Lunar calendar

Lunar calendar

A lunar calendar is a calendar that is based on cycles of the moon phase. The only widely used purely lunar calendar is the Islamic calendar or Hijri calendar, whose year always consists of 12 lunar months. A feature of a purely lunar year, on the Islamic calendar model, is that the calendar ceases to be linked to the seasons, and drifts each year by 11 days (or 12 days in case of leap year), and comes back to the position it had in relation to the solar year approximately every 33 Islamic years. It is used predominantly for religious purposes. In Saudi Arabia it is also used for commercial purposes.

Most lunar calendars, except the Hijri, are in fact lunisolar calendars. That is, months are kept on a lunar cycle, but then intercalary months are added to bring the lunar cycles into synchronisation with the solar year.

Because there are about twelve lunations (synodic months) in a solar year, this period (354.37 days) is sometimes referred to as a lunar year.

Lunisolar calendars

Most lunar calendars are, in fact, lunisolar; such as the Chinese, Hebrew, and Hindu calendars, and most calendar systems used in antiquity.

All these calendars have a variable number of months in a year. The reason for this is that a year is not evenly divisible by an exact number of lunations, so without the addition of intercalary months the seasons would drift each year. This results in a thirteen-month year every two or three years.

Start of the lunar month

Lunar calendars differ as to which day is the first day of the year.

For some lunar calendars, such as the Chinese calendar, the first day of a month is the day when an eclipse moon appears in a particular time zone.

Many other lunar calendars are based on the first sighting of a lunar crescent.

Length of the lunar month

The length of a month orbit/cycle is difficult to predict and varies from its average value. Because observations are subject to uncertainty and weather conditions, and astronomical methods are highly complex, there have been attempts to create fixed arithmetical rules.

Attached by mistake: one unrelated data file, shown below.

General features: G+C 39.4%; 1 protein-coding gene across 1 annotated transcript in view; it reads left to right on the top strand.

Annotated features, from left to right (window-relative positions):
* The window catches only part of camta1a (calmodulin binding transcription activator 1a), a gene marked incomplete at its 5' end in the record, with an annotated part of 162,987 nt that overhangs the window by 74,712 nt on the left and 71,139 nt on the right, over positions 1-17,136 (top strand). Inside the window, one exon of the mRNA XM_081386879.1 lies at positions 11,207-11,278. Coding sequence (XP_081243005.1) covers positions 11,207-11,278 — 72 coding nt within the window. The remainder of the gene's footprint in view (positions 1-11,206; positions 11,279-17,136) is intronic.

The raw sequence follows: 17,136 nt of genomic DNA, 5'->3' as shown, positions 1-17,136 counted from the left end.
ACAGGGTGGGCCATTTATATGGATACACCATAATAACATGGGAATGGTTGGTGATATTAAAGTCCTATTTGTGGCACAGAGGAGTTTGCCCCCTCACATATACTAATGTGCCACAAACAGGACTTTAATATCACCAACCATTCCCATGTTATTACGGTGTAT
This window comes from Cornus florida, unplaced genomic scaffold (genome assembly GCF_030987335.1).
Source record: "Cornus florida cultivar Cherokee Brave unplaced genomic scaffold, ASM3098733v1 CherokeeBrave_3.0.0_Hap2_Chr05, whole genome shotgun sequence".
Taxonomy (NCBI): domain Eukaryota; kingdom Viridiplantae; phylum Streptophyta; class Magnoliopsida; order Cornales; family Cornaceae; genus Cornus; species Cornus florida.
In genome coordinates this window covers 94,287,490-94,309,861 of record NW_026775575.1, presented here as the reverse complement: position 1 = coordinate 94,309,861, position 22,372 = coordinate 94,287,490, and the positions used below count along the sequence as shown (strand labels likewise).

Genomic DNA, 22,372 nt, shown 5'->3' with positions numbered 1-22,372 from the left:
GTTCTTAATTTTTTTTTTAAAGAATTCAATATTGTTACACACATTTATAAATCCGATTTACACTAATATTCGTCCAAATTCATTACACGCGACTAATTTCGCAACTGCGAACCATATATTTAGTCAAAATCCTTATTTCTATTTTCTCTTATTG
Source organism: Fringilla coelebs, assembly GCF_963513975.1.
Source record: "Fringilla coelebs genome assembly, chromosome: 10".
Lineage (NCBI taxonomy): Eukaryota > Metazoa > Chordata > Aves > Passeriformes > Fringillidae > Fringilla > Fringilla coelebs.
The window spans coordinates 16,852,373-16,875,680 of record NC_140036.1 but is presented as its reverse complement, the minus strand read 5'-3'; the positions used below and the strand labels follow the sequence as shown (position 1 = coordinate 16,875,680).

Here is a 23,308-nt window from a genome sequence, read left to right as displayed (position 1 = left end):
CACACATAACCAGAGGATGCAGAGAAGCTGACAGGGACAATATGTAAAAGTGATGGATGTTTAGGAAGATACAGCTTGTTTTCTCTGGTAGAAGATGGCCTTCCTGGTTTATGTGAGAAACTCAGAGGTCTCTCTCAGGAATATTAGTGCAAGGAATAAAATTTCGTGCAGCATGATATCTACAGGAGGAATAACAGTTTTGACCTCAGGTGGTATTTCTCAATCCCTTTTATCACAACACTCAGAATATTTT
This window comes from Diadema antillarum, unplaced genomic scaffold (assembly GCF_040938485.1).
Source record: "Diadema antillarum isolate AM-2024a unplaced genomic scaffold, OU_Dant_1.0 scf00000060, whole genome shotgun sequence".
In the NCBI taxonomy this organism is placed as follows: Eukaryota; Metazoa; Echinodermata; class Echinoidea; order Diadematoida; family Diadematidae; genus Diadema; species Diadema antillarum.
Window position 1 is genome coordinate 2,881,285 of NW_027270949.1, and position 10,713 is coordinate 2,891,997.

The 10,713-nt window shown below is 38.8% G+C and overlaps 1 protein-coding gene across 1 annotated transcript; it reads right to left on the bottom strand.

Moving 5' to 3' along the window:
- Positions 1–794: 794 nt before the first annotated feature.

The average length of the synodic month is 29.530589 days. This means the length of a month is alternately 29 and 30 days (termed respectively hollow and full). The distribution of hollow and full months can be determined using continued fractions, and examining successive approximations for the length of the month in terms of fractions of a day. In the list below, after the number of days listed in the numerator, an integer number of months as listed in the denominator have been completed:

   29 /   1   (error: 1 day after about  2 months)
   30 /   1   (error: 1 day after about  2 months)
   59 /   2   (error: 1 day after about 33 months)
  443 /  15   (error: 1 day after about 30 years)
  502 /  17   (error: 1 day after about 70 years)
 1447 /  49   (error: 1 day after about 3 millennia)
25101 / 850 (error: dependent on change of synodic month value}

These fractions can be used in the construction of lunar calendars, or in combination with a solar calendar to produce a lunisolar calendar. The 49-month cycle was proposed as the basis of an alternative Easter computation by Isaac Newton around 1700 . The tabular Islamic calendar's 360-month cycle is equivalent to 24×15 months minus a correction of one day.

Old English 13-month lunar year

In England, a calendar of thirteen months of 28 days each, plus one extra day, known as "a year and a day" was still in use up to Tudor times. This would be a hybrid calendar that had substituted regular weeks of seven days for actual quarter-lunations, so that one month had exactly four weeks, regardless of the actual moon phase. The "lunar year" is here considered to have 364 days, resulting in a solar year of "a year and a day".

As a religious tradition, the thirteen-month years survived among European peasants for more than a millennium after the adoption of the Julian Calendar and now the Gregorian Calendar.

The "Edwardian" (probably Edward II, late 13th or early 14th century) ballad of Robin Hood for example has "How many merry months be in the year? / There are thirteen, I say ...", amended by a Tudor editor to "...There are but twelve, I say....". Robert Graves in the introductions to Greek Myths comments on this with "Thirteen, the number of the sun's death-month, has never lost its evil reputation among the superstitious."

Even in the late 20th century, British financial institutions were still administering lunar mortgages, requiring an annual adjustment.

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